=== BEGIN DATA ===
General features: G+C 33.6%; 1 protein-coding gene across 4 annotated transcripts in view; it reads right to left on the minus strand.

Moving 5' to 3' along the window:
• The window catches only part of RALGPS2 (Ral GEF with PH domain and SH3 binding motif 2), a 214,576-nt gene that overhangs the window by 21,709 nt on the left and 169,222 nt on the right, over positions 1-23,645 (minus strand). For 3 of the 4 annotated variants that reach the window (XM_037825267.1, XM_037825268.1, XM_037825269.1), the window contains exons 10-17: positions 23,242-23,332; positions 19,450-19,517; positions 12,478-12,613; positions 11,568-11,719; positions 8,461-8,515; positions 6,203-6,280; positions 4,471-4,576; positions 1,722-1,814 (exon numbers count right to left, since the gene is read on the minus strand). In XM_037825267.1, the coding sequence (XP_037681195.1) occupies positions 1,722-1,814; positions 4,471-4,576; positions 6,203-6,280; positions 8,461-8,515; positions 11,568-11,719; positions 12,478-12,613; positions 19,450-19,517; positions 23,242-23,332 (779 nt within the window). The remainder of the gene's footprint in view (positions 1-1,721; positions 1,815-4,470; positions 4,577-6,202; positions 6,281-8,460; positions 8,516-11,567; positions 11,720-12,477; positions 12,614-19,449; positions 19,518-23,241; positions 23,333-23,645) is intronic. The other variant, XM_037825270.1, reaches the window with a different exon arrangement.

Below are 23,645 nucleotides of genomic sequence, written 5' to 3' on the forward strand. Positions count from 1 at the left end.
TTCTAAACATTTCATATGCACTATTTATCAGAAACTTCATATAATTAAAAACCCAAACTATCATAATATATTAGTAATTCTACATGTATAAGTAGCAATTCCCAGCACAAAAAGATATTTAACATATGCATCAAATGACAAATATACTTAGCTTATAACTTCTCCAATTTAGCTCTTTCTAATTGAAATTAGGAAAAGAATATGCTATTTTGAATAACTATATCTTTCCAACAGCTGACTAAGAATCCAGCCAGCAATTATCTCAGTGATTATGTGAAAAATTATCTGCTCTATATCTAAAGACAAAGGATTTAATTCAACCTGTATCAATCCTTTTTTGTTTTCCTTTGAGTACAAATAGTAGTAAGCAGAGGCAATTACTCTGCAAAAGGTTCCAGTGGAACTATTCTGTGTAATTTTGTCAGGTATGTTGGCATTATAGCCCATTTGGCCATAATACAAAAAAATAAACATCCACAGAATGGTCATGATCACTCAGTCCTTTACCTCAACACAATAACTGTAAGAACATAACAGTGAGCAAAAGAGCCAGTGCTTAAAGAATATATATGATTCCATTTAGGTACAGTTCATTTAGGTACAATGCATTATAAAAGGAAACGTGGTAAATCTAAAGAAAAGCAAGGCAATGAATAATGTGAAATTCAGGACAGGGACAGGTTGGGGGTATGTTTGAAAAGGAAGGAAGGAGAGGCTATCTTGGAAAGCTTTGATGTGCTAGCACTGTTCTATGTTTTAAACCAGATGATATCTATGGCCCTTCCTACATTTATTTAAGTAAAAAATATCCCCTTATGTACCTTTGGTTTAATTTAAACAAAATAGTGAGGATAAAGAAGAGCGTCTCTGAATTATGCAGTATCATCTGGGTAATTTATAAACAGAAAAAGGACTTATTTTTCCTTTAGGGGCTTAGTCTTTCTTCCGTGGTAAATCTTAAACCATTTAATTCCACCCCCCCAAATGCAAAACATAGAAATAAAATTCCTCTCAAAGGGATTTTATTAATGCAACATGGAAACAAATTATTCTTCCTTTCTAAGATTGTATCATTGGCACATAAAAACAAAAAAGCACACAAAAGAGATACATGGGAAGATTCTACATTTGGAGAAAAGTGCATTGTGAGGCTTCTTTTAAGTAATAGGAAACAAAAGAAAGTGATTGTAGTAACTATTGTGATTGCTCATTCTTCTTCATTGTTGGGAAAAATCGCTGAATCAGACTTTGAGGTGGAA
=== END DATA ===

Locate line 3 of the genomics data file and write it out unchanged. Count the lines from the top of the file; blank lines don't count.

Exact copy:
• The window catches only part of RALGPS2 (Ral GEF with PH domain and SH3 binding motif 2), a 214,576-nt gene that overhangs the window by 21,709 nt on the left and 169,222 nt on the right, over positions 1-23,645 (minus strand). For 3 of the 4 annotated variants that reach the window (XM_037825267.1, XM_037825268.1, XM_037825269.1), the window contains exons 10-17: positions 23,242-23,332; positions 19,450-19,517; positions 12,478-12,613; positions 11,568-11,719; positions 8,461-8,515; positions 6,203-6,280; positions 4,471-4,576; positions 1,722-1,814 (exon numbers count right to left, since the gene is read on the minus strand). In XM_037825267.1, the coding sequence (XP_037681195.1) occupies positions 1,722-1,814; positions 4,471-4,576; positions 6,203-6,280; positions 8,461-8,515; positions 11,568-11,719; positions 12,478-12,613; positions 19,450-19,517; positions 23,242-23,332 (779 nt within the window). The remainder of the gene's footprint in view (positions 1-1,721; positions 1,815-4,470; positions 4,577-6,202; positions 6,281-8,460; positions 8,516-11,567; positions 11,720-12,477; positions 12,614-19,449; positions 19,518-23,241; positions 23,333-23,645) is intronic. The other variant, XM_037825270.1, reaches the window with a different exon arrangement.